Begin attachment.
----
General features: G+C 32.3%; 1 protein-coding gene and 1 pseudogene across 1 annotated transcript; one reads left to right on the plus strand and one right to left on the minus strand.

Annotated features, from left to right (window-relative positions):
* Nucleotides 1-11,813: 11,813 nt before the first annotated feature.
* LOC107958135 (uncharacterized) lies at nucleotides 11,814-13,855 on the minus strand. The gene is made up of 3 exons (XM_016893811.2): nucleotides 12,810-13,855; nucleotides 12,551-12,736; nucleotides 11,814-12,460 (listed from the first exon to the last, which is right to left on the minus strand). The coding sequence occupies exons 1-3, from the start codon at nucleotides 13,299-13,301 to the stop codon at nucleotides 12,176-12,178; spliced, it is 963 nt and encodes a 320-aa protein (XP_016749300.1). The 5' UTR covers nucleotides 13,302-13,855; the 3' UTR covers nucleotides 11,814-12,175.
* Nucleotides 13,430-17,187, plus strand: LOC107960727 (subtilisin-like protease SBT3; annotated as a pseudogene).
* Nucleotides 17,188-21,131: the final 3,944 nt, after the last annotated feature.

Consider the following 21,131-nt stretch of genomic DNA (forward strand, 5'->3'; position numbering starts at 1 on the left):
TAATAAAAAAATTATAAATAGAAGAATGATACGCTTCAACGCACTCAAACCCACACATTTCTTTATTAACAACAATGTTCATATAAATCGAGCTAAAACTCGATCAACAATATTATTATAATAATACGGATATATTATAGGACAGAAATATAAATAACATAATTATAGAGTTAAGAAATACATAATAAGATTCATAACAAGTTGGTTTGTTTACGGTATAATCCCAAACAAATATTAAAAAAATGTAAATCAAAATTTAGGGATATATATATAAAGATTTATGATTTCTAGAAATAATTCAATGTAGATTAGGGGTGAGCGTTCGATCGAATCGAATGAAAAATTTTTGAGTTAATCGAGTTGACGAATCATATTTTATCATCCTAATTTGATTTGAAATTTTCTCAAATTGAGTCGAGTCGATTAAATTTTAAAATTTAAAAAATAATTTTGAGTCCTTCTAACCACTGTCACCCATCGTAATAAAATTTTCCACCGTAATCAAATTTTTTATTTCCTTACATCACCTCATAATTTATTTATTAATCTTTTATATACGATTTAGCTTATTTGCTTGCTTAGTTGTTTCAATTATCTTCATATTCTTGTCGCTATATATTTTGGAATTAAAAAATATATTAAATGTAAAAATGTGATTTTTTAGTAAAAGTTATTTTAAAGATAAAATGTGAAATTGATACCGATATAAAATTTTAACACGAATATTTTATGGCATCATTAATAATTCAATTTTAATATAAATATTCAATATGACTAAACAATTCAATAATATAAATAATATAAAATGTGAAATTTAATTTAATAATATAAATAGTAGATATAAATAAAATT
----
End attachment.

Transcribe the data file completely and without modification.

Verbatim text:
General features: G+C 32.3%; 1 protein-coding gene and 1 pseudogene across 1 annotated transcript; one reads left to right on the plus strand and one right to left on the minus strand.

Annotated features, from left to right (window-relative positions):
* Nucleotides 1-11,813: 11,813 nt before the first annotated feature.
* LOC107958135 (uncharacterized) lies at nucleotides 11,814-13,855 on the minus strand. The gene is made up of 3 exons (XM_016893811.2): nucleotides 12,810-13,855; nucleotides 12,551-12,736; nucleotides 11,814-12,460 (listed from the first exon to the last, which is right to left on the minus strand). The coding sequence occupies exons 1-3, from the start codon at nucleotides 13,299-13,301 to the stop codon at nucleotides 12,176-12,178; spliced, it is 963 nt and encodes a 320-aa protein (XP_016749300.1). The 5' UTR covers nucleotides 13,302-13,855; the 3' UTR covers nucleotides 11,814-12,175.
* Nucleotides 13,430-17,187, plus strand: LOC107960727 (subtilisin-like protease SBT3; annotated as a pseudogene).
* Nucleotides 17,188-21,131: the final 3,944 nt, after the last annotated feature.

Consider the following 21,131-nt stretch of genomic DNA (forward strand, 5'->3'; position numbering starts at 1 on the left):
TAATAAAAAAATTATAAATAGAAGAATGATACGCTTCAACGCACTCAAACCCACACATTTCTTTATTAACAACAATGTTCATATAAATCGAGCTAAAACTCGATCAACAATATTATTATAATAATACGGATATATTATAGGACAGAAATATAAATAACATAATTATAGAGTTAAGAAATACATAATAAGATTCATAACAAGTTGGTTTGTTTACGGTATAATCCCAAACAAATATTAAAAAAATGTAAATCAAAATTTAGGGATATATATATAAAGATTTATGATTTCTAGAAATAATTCAATGTAGATTAGGGGTGAGCGTTCGATCGAATCGAATGAAAAATTTTTGAGTTAATCGAGTTGACGAATCATATTTTATCATCCTAATTTGATTTGAAATTTTCTCAAATTGAGTCGAGTCGATTAAATTTTAAAATTTAAAAAATAATTTTGAGTCCTTCTAACCACTGTCACCCATCGTAATAAAATTTTCCACCGTAATCAAATTTTTTATTTCCTTACATCACCTCATAATTTATTTATTAATCTTTTATATACGATTTAGCTTATTTGCTTGCTTAGTTGTTTCAATTATCTTCATATTCTTGTCGCTATATATTTTGGAATTAAAAAATATATTAAATGTAAAAATGTGATTTTTTAGTAAAAGTTATTTTAAAGATAAAATGTGAAATTGATACCGATATAAAATTTTAACACGAATATTTTATGGCATCATTAATAATTCAATTTTAATATAAATATTCAATATGACTAAACAATTCAATAATATAAATAATATAAAATGTGAAATTTAATTTAATAATATAAATAGTAGATATAAATAAAATT